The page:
Just finished a book that I read in just under 48 hours. Writing on My Forehead. It was a beautiful story and I really fell deeply into it hardly putting it down last night, even though so many generations and names of Aunts and Uncles were hard to keep track of.

I loved it...

It was about Saira, an American-born girl of Pakistani-Indian descent who lived with two distinct cultures. The American-bread culture of suburban Los Angeles, where she attends public schools juxtaposed against the conservative, yet vibrant, traditions of her parents' culture.

I was seduced into believing that this was a book praising individuality. Saira's most beloved Aunt is an "old maid" who became a professor of Literature at a women's college in Pakistan. Other than the protagonist, she is the most developed character, and certainly the most interesting. She even says in two different times that she doesn't regret her fate of an intellectual life over domestic bliss. Saira looks up to her Aunt with love and admiration.

The book chronicles several instances of family members breaking away (or being broken away from) expected social mores only to be shunned or completely ostracized by their family, but still living meaningful lives.  In this book, family is the true power. And while I accept and even appreciate the message, I love the counter message:

The people with the most interesting lives, are the ones who branch out beyond the reaches of the traditional: the protagonists grandfather who leaves his family to be part of Ghandi's movements, her own grandfather who leaves his family to start a new one with a western woman, and, of course, the protagonist who chooses to become a journalist (in tandem with her gay cousin, a talented photographer) over getting married.

(If you plan to read the book, stop here, because I'm about to give too much away)..


Still reading the blog?

So clearly I loved most of the book. It was a tennis match between the life of the pious women (married, with children, of course) and life beyond the expectations of a strong culture. I should have known better: the book begins with Saira's mother using a story with a strong moral to send a message. This was just what author was doing. It took me the entire book before realized that Saira's free spirit and intellectualism were going to lose this match to "making the right moral choice". And, that it was the author's intentions to have this as her main message.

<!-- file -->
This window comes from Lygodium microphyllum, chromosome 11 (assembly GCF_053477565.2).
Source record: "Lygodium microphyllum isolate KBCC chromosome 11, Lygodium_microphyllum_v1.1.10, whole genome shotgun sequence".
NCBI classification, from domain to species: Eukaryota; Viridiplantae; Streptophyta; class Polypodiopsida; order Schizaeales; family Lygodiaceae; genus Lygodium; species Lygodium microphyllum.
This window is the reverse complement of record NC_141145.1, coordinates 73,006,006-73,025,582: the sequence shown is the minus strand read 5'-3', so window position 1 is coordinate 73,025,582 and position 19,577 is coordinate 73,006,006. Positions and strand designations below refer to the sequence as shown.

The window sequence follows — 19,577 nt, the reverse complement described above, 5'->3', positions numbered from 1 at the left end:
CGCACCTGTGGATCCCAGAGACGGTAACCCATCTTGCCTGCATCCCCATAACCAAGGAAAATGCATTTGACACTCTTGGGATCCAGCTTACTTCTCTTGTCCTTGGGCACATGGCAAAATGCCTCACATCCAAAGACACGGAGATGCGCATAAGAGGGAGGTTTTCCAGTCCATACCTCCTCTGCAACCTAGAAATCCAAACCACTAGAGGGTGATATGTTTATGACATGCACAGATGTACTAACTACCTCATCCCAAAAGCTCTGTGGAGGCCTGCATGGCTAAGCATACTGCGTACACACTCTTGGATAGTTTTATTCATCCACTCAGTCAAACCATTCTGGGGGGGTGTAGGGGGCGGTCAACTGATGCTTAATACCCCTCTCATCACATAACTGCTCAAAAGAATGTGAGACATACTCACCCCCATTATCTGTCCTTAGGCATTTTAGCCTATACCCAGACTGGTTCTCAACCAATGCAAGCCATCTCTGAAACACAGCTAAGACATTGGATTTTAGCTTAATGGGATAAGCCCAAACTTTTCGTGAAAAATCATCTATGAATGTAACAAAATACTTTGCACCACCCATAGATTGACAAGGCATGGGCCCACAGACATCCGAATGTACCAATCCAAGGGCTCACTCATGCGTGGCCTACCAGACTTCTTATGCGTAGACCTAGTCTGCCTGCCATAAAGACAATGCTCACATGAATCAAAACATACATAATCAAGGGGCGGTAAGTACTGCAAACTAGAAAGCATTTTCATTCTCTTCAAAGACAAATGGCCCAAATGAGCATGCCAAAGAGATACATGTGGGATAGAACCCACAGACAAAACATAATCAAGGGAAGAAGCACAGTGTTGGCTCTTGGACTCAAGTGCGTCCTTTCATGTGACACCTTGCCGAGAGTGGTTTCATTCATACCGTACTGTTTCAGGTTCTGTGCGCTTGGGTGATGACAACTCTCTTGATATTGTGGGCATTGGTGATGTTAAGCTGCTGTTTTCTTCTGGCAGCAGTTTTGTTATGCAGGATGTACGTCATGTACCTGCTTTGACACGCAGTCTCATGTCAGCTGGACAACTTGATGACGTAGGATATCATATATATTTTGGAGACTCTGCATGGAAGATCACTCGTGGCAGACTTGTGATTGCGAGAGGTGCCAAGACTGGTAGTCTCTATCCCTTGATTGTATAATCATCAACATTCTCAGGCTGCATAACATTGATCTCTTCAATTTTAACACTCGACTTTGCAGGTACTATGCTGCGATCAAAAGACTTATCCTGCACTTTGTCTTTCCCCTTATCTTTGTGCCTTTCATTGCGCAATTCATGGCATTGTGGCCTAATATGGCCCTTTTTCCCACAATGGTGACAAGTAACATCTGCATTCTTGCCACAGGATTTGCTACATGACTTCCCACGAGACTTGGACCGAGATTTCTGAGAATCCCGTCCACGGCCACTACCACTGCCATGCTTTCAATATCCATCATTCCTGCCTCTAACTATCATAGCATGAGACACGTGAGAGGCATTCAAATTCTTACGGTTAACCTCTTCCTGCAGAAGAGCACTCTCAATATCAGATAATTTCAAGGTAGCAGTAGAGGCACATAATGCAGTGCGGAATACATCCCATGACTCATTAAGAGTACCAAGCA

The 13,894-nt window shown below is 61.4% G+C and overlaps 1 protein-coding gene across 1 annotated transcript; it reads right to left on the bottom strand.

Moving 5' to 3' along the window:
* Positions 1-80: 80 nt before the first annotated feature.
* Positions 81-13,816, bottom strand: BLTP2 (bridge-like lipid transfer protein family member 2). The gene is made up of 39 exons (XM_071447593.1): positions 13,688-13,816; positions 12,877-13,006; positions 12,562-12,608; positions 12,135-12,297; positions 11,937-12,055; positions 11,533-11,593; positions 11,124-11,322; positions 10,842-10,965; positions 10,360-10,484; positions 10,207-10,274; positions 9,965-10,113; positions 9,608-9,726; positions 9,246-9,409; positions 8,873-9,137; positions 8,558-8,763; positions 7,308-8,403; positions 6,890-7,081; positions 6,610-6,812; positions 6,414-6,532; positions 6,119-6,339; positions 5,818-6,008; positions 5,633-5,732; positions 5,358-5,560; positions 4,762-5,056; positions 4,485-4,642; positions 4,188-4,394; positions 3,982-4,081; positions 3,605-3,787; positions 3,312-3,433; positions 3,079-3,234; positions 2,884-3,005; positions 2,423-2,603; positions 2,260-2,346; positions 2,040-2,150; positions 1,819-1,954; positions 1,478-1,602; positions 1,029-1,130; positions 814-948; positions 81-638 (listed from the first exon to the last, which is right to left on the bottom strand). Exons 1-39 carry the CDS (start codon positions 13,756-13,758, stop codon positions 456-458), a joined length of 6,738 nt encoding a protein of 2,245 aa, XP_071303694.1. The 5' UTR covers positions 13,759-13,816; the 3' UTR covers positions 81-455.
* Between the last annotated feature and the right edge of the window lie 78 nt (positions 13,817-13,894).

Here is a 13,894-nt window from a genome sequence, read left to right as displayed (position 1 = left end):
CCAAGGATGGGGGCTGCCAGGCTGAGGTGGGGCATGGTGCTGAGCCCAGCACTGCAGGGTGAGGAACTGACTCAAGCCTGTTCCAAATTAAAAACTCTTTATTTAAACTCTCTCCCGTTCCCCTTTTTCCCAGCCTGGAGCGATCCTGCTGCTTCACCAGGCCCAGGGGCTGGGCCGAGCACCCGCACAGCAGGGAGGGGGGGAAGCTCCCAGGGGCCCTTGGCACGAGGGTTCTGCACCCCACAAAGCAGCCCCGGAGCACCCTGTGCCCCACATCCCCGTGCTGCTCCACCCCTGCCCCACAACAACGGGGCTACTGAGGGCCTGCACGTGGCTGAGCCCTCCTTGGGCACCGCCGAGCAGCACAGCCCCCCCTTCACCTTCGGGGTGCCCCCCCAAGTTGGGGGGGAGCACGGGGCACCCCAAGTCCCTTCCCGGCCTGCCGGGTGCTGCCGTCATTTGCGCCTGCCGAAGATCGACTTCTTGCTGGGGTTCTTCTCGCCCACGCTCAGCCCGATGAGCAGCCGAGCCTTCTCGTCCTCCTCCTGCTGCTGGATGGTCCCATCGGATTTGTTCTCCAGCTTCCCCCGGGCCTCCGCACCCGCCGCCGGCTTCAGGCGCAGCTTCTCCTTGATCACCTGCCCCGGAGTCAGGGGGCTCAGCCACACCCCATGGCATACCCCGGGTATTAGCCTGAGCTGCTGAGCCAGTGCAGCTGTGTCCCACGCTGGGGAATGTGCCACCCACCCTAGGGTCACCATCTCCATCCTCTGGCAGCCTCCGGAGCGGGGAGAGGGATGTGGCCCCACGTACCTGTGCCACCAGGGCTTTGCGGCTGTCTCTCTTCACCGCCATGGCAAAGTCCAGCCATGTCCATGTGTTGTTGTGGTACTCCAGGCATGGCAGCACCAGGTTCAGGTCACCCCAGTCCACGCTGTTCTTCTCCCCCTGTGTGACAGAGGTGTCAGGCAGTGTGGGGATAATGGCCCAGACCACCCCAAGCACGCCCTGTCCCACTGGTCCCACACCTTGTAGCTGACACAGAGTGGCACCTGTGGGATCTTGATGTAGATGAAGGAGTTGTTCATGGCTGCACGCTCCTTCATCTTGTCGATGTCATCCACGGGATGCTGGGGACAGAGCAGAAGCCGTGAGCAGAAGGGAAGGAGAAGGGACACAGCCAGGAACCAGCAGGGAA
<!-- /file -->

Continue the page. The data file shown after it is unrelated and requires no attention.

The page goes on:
After an entire book with Saira's adventures (starting when she plays Rizzo in Grease, which completely horrifies her mother who calls her slut and whore and shameful because she danced on stage and stage-kissed a boy), she drops her career (and her work-partner waiting for her in Afghanistan) to raise her sister's daughter after her sister's death.  That is all well and good, except it is the only decision she makes with no narrative explaining her choice. I get that she would choose to raise her sister's daughter under the circumstances (her mother's just died, her father's moved back to India after living in the US for 30-odd years). What I didn't like was the pro-life message.

And here's the real spoiler:

Saira and her middle age ex-lover are the biological parents of this daughter. She doesn't have an abortion - and instead gives the child to her infertile sister and her husband to adopt, only to end up raising her. I would be able to digest this message because having an abortion is something that many women possibly regret. I dislike the message that if you give your child up for adoption, you might get this "second chance".

What I don't get? Is her shrug and nonchalance when she sort of says "OK, I'll marry my sister's husband too because that's what a good Muslim girl does".

In the last five pages of the book she turns into her pious sister. Praying, doing housework and eventually agreeing to marry her brother-in-law. Is that really the message the author wants to send young muslim women? Don't branch out and accept Western values, because your fate will bring you back to what your mother wanted you to be?

It's like the protagonist didn't read her own story of who she is.


Maybe we are all like that. Maybe we make decisions that are so out of character that they don't seem like our own because we can't fight our culture?

If I ever write a book, I will want people to love it or hate it. But I won't want people to love it, as I have, and then hate the last five pages.

I feel cheated...


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